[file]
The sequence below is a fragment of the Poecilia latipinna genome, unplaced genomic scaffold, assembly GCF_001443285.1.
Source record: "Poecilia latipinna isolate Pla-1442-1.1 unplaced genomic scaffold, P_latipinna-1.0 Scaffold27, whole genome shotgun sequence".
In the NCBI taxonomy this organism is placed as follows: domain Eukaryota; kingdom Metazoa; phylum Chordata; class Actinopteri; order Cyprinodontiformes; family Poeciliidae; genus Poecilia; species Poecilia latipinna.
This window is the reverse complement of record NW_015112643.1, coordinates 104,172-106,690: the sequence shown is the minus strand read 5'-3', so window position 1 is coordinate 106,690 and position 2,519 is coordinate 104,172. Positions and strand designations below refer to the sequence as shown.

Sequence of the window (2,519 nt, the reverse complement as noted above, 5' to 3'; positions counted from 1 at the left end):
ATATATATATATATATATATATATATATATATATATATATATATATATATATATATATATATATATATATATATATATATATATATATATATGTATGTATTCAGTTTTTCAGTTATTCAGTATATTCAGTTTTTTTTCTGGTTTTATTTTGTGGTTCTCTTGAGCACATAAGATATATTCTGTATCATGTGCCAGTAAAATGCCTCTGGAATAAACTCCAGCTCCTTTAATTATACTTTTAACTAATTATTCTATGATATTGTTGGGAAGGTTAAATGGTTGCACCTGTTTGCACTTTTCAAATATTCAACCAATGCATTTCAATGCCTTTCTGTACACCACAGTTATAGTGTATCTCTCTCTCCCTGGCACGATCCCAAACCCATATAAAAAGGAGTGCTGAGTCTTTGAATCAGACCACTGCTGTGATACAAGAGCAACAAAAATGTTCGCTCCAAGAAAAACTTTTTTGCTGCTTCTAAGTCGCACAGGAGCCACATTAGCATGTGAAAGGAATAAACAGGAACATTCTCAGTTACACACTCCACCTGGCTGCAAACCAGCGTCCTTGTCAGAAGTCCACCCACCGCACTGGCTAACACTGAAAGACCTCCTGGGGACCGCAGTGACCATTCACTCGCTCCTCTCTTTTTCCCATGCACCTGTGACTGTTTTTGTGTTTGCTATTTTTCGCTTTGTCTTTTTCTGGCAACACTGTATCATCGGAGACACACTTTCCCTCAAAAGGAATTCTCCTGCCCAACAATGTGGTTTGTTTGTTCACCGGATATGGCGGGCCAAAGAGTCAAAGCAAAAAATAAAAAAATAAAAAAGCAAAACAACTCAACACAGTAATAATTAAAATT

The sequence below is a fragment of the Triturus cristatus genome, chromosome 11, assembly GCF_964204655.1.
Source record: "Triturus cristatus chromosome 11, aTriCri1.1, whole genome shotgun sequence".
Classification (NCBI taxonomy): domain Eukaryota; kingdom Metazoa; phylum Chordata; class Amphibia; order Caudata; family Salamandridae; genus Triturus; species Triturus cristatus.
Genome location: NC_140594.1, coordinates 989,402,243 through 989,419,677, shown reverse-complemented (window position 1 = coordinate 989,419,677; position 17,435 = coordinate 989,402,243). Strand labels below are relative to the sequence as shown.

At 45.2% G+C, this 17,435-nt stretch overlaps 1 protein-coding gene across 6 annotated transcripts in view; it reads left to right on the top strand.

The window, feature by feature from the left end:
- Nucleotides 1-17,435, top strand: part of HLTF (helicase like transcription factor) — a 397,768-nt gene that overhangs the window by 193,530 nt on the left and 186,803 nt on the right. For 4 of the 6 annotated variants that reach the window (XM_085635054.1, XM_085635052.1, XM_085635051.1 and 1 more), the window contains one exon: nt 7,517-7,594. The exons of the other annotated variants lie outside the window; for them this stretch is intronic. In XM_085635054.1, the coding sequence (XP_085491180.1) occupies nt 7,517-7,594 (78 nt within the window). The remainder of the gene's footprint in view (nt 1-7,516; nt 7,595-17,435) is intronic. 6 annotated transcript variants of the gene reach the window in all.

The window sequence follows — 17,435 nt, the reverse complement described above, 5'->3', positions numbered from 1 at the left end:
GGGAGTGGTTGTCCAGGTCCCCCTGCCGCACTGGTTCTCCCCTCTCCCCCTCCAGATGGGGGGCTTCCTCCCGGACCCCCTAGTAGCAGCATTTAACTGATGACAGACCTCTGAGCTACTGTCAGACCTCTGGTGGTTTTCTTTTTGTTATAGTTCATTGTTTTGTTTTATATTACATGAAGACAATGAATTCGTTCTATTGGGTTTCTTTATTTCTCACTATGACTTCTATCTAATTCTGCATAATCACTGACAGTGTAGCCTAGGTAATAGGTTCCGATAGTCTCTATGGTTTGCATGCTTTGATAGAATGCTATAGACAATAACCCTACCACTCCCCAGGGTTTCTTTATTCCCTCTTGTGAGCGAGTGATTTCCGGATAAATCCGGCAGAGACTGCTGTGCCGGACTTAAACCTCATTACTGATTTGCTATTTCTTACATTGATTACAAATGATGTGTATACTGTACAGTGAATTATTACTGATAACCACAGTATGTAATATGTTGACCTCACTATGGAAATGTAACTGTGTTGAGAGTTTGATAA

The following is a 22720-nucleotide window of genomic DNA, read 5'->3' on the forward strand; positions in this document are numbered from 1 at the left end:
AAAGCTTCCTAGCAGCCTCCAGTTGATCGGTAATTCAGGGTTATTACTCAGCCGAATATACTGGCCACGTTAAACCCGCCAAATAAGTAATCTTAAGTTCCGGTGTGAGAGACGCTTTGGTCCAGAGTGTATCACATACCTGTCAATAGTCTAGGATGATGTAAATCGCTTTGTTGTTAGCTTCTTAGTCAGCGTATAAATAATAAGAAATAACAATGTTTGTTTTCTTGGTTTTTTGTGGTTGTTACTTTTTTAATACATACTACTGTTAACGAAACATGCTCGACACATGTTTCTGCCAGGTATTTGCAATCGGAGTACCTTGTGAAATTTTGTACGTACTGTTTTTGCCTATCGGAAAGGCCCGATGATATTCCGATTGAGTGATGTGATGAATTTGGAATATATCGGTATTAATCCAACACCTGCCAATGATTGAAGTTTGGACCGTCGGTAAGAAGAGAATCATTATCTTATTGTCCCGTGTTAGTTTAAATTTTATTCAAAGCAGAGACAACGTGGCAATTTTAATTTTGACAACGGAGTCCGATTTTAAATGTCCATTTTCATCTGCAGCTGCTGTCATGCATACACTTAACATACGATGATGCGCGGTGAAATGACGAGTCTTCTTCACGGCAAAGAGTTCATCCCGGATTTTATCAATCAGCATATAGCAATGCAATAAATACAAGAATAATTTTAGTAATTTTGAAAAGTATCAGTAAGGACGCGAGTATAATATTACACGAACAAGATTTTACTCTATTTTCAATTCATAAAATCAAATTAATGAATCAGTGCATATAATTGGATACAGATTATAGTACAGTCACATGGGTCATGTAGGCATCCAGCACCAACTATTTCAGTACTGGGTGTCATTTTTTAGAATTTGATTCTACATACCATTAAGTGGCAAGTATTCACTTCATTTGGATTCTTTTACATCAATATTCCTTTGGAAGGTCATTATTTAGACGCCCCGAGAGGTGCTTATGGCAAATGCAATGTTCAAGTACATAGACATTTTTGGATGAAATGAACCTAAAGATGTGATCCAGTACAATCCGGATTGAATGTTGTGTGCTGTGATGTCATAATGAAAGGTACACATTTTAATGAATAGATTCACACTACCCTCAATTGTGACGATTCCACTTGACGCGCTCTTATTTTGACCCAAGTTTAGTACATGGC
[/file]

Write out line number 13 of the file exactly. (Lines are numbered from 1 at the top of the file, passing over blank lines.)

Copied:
- Nucleotides 1-17,435, top strand: part of HLTF (helicase like transcription factor) — a 397,768-nt gene that overhangs the window by 193,530 nt on the left and 186,803 nt on the right. For 4 of the 6 annotated variants that reach the window (XM_085635054.1, XM_085635052.1, XM_085635051.1 and 1 more), the window contains one exon: nt 7,517-7,594. The exons of the other annotated variants lie outside the window; for them this stretch is intronic. In XM_085635054.1, the coding sequence (XP_085491180.1) occupies nt 7,517-7,594 (78 nt within the window). The remainder of the gene's footprint in view (nt 1-7,516; nt 7,595-17,435) is intronic. 6 annotated transcript variants of the gene reach the window in all.